The death of Bruce Lee

When Bruce Lee died suddenly on July 20th 1973, speculation abounded as to the cause. Rumours ranged from Lee being killed by Hong Kong triads (Chinese Mafia) because he refused to pay them protection money – something that was common for Chinese movie stars to do at that time. Bruce being killed by an angry martial artist using the dim mak death touch because Bruce refused to stop teaching his art to westerners. Bruce was defeated in a challenge match and was killed or he was so ashamed of his defeat that he went into hiding. Some people claimed Lee was cursed from birth and that a demon had taken his life away. Some people even think Bruce died from having too much sex or that he had died while making love to actress Betty Ting Pei.

Many Chinese believed Lee was the victim of too much Gum Ilk or over training his body. It is true that he was training very hard prior to his death but could this have killed him? Other people believed Bruce died from a drug overdose. Tom Bleeker in his book, ‘Unsettled Matters’ claims Bruce was addicted to pain-killers and cortisone injections that he started taking for his back injury in 1970. And then there are the people who believe Bruce is not dead at all and staged his own death because the pressure of fame was just too much for him.
The official cause of Bruce Lee’s death was that he died after falling into a coma. The coroner’s report was inconclusive, and medical authorities came up with five reasons for Lee’s untimely death. However, they all agreed that it was caused by a cerebral oedema (a swelling of the brain caused by a congestion of fluid). But what caused the oedema became a matter of speculation. For the most part, the course of events on that fateful July day in 1973 can be pieced together. According to Lee’s wife, Linda, Bruce met film producer Raymond Chow at 2 p.m. at home to discuss the making of Game of Death. They worked until 4 p.m., and then drove together to the home of Betty Ting Pei, a Taiwanese actress who was to also have a leading role in the film. The three went over the script at Ting Pei’s home. Soon after Raymond Chow left to attend a dinner meeting with actor George Lazenby who was also to star in the film. Bruce and Betty were supposed to meet Raymond and George at the restaurant for dinner but failed to show up.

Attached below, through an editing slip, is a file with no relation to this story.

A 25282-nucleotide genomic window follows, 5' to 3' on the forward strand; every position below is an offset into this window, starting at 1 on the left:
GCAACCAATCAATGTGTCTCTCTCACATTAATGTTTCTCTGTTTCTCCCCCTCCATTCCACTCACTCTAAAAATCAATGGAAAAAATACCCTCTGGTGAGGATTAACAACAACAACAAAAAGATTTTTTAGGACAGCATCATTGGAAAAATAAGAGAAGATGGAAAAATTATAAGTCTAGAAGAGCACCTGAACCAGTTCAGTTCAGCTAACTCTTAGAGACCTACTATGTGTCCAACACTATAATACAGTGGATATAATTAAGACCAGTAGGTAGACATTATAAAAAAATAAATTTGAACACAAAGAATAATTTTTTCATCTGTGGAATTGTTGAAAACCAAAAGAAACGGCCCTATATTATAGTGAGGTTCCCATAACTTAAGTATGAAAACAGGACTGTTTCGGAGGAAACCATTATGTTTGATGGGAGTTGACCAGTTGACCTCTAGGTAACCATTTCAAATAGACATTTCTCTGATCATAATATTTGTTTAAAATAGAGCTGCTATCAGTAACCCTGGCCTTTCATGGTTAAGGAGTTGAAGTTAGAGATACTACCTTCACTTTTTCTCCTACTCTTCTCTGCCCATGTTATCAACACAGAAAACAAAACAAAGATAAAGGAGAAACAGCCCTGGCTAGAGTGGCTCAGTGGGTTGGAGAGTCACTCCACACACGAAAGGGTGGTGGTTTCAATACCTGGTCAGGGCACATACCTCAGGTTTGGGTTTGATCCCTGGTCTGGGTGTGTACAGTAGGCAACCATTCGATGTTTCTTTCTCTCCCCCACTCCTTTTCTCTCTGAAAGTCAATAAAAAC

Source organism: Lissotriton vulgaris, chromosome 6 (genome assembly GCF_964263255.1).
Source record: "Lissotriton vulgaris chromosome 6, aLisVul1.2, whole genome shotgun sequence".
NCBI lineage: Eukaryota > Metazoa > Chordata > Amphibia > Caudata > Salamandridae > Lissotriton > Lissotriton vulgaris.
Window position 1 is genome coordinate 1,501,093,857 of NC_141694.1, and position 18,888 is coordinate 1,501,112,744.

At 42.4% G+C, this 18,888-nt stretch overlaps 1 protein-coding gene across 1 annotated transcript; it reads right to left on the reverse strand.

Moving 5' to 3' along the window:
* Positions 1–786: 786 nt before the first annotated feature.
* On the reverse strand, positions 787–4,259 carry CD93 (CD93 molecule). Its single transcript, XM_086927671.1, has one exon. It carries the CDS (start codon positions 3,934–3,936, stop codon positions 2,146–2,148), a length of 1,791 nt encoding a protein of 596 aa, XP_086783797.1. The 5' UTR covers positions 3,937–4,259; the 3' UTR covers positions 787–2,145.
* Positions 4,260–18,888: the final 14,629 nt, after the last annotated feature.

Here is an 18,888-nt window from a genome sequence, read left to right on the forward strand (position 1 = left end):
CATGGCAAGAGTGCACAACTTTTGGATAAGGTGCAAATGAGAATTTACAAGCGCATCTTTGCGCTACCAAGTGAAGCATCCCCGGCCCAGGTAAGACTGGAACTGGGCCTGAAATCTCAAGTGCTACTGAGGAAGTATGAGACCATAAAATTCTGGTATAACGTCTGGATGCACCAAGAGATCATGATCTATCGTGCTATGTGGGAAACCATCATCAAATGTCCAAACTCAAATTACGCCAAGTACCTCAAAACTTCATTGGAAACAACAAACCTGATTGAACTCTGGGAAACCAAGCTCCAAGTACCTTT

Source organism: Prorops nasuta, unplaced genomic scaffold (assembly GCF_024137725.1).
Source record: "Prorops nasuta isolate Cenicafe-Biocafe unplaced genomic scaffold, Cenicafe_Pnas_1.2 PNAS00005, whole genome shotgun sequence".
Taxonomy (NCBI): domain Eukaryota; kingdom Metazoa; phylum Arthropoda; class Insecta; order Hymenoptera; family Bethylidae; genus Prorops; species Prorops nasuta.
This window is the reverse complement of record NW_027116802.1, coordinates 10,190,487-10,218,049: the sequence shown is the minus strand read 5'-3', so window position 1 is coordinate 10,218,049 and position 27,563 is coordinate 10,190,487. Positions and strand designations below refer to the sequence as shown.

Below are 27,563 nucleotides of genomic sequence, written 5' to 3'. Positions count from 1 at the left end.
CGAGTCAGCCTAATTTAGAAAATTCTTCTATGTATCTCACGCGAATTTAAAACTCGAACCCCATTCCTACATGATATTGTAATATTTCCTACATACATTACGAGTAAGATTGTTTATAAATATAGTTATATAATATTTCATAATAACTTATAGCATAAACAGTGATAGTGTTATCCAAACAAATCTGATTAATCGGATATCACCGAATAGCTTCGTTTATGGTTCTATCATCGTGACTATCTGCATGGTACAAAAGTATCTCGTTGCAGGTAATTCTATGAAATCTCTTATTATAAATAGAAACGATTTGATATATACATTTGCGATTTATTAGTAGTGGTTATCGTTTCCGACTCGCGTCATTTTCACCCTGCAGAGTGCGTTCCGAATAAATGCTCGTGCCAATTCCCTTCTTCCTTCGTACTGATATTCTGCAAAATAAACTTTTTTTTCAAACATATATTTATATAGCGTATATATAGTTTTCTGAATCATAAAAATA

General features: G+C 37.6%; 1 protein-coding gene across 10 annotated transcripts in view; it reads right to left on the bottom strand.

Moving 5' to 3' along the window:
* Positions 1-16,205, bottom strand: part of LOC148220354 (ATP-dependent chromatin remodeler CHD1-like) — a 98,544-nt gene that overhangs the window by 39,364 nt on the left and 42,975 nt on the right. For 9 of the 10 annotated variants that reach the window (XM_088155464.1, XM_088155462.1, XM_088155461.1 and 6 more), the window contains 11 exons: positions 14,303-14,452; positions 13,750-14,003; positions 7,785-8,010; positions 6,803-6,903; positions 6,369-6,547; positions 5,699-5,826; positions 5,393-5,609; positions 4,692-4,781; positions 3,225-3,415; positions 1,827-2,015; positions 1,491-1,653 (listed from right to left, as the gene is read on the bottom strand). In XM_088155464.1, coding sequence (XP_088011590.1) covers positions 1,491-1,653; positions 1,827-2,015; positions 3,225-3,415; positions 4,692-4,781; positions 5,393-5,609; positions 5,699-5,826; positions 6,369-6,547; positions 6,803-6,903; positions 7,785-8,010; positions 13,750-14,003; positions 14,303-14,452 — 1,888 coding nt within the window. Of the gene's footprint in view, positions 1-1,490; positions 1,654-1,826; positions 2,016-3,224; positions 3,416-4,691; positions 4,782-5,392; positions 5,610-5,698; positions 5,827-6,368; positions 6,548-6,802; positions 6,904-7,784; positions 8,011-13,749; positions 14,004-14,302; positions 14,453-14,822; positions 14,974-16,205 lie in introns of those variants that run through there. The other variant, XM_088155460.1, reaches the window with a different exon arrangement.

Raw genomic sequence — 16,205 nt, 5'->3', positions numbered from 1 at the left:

Meanwhile back at Ting Pei’s apartment,  Bruce complained of a headache and Betty gave him a tablet of Equagesic, a mild perscription sedative which contains meprobomate and apirin. Apart from taking that tablet Bruce consumed nothing but a couple of soft drinks. At around 7:30 p.m., Bruce lay down for a rest. Raymond rang Betty to ask why they hadn’t shown up at the restaurant. Betty told Raymond that Bruce was still asleep and that she couldn’t wake him. Chow came to the apartment and could not wake Lee either. A doctor was summoned, and he spent 10 minutes attempting to revive Bruce before sending him by ambulance to Queen Elizabeth Hospital. By the time he reached the hospital, Lee was dead.

Dr. R.R. Lycette of Queen Elizabeth Hospital viewed Lee’s death as a hypersensitivity to one or more of the compounds found in the headache tablet he consumed that afternoon. Although his skull showed no injury, his brain had swollen considerably, from 1,400 to 1,575 grams. None of the blood vessels were blocked or broken, so the possibility of a haemorrhage was ruled out. All of Lee’s internal organs were meticulously examined, and the only foreign substance to be found was the equagesic. The ensuing autopsy found traces of cannabis in Lee’s stomach, but the significance of this discovery is debatable. Some believe the cannabis caused a chemical reaction that led to the cerebral oedema, but the coroner’s inquiry refutes this theory. In fact, one doctor was quoted as saying that the cannabis being in Lee’s stomach was “no more significant than if Bruce had drunk a cup of tea that day.” R.D. Teare, a professor of forensic medicine at the University of London who had overseen more than 90,000 autopsies, was called in and declared that it was basically impossible for the cannabis to be a factor in Lee’s death. In Teare’s opinion the oedema was caused by hypersensitivity to either meprobamate or aspirin, or a combination of both.His view was accepted by authorities, and the verdict ‘Death by Misadventure’ was stamped on Lee’s death certificate.

There are many inconsistencies within the events that occurred on July 20th 1973. When Raymond was interviewed soon after Bruce Lee’s death, he apparently told the complete story. However what he failed to mention was that Bruce died at the home of Betty Ting Pei.

In a future column I will examine these inconsistencies and allow you to draw your own conclusion on what really happened that day. Points such as why did it take so long for the doctor to be called when Bruce could not be woken up? Why did Betty ask Raymond to come to the apartment before a doctor? Why did the doctors say that Bruce was hypersensitive to either meprobomate or aspirin when he had taken both of these drugs before?

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